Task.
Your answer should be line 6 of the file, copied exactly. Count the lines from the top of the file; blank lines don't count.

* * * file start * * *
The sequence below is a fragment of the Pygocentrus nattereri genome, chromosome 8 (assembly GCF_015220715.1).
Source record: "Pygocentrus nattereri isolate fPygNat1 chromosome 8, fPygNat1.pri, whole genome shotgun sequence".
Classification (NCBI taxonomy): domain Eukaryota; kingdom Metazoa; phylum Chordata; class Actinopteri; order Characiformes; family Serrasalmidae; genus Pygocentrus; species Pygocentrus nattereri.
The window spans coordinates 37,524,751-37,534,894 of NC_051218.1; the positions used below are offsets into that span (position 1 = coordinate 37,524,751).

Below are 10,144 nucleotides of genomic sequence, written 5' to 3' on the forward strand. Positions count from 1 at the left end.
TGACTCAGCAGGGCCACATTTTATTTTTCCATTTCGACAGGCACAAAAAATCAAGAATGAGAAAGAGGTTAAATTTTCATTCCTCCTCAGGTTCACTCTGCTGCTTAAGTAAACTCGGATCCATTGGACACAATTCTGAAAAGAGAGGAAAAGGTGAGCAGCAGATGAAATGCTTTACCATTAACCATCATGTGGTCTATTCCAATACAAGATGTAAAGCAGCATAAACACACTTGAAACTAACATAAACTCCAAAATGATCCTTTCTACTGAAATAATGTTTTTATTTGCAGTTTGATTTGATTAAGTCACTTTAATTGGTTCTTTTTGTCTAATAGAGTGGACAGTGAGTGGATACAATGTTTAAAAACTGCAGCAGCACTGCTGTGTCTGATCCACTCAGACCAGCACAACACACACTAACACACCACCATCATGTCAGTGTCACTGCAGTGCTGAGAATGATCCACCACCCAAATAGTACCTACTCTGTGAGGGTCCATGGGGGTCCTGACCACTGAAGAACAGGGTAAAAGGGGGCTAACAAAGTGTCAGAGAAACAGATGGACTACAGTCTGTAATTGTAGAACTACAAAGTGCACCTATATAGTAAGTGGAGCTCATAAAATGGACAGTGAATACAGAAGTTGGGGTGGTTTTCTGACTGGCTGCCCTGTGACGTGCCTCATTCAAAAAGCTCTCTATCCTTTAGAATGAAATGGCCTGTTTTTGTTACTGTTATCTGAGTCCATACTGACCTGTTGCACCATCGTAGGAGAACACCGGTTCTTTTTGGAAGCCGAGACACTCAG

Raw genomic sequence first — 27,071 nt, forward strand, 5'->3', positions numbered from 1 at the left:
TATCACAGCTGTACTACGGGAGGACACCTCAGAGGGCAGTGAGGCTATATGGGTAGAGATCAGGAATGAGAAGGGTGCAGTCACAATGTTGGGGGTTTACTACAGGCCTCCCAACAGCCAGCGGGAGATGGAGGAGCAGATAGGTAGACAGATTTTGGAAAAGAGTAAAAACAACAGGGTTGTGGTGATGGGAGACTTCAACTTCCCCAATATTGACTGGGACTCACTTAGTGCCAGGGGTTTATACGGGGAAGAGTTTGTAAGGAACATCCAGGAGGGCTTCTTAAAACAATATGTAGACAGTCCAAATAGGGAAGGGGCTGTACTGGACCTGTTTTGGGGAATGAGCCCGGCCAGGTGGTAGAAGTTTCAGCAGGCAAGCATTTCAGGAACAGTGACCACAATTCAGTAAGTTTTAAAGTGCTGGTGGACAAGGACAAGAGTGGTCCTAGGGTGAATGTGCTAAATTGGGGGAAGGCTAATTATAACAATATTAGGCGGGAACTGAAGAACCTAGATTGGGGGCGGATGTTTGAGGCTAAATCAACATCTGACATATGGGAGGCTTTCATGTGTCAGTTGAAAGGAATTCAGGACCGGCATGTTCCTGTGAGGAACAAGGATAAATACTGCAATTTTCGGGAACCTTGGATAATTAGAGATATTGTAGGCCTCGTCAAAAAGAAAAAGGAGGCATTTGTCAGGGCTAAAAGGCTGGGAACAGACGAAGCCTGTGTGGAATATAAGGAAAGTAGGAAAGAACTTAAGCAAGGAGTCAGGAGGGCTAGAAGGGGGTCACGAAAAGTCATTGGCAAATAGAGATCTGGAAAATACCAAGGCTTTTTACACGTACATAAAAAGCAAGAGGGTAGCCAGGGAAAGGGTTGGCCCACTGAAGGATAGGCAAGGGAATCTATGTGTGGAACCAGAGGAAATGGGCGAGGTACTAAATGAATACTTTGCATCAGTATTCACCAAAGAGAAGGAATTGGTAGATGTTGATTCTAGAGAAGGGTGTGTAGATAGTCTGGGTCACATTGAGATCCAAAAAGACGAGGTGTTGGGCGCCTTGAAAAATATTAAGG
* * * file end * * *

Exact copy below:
TGACTCAGCAGGGCCACATTTTATTTTTCCATTTCGACAGGCACAAAAAATCAAGAATGAGAAAGAGGTTAAATTTTCATTCCTCCTCAGGTTCACTCTGCTGCTTAAGTAAACTCGGATCCATTGGACACAATTCTGAAAAGAGAGGAAAAGGTGAGCAGCAGATGAAATGCTTTACCATTAACCATCATGTGGTCTATTCCAATACAAGATGTAAAGCAGCATAAACACACTTGAAACTAACATAAACTCCAAAATGATCCTTTCTACTGAAATAATGTTTTTATTTGCAGTTTGATTTGATTAAGTCACTTTAATTGGTTCTTTTTGTCTAATAGAGTGGACAGTGAGTGGATACAATGTTTAAAAACTGCAGCAGCACTGCTGTGTCTGATCCACTCAGACCAGCACAACACACACTAACACACCACCATCATGTCAGTGTCACTGCAGTGCTGAGAATGATCCACCACCCAAATAGTACCTACTCTGTGAGGGTCCATGGGGGTCCTGACCACTGAAGAACAGGGTAAAAGGGGGCTAACAAAGTGTCAGAGAAACAGATGGACTACAGTCTGTAATTGTAGAACTACAAAGTGCACCTATATAGTAAGTGGAGCTCATAAAATGGACAGTGAATACAGAAGTTGGGGTGGTTTTCTGACTGGCTGCCCTGTGACGTGCCTCATTCAAAAAGCTCTCTATCCTTTAGAATGAAATGGCCTGTTTTTGTTACTGTTATCTGAGTCCATACTGACCTGTTGCACCATCGTAGGAGAACACCGGTTCTTTTTGGAAGCCGAGACACTCAG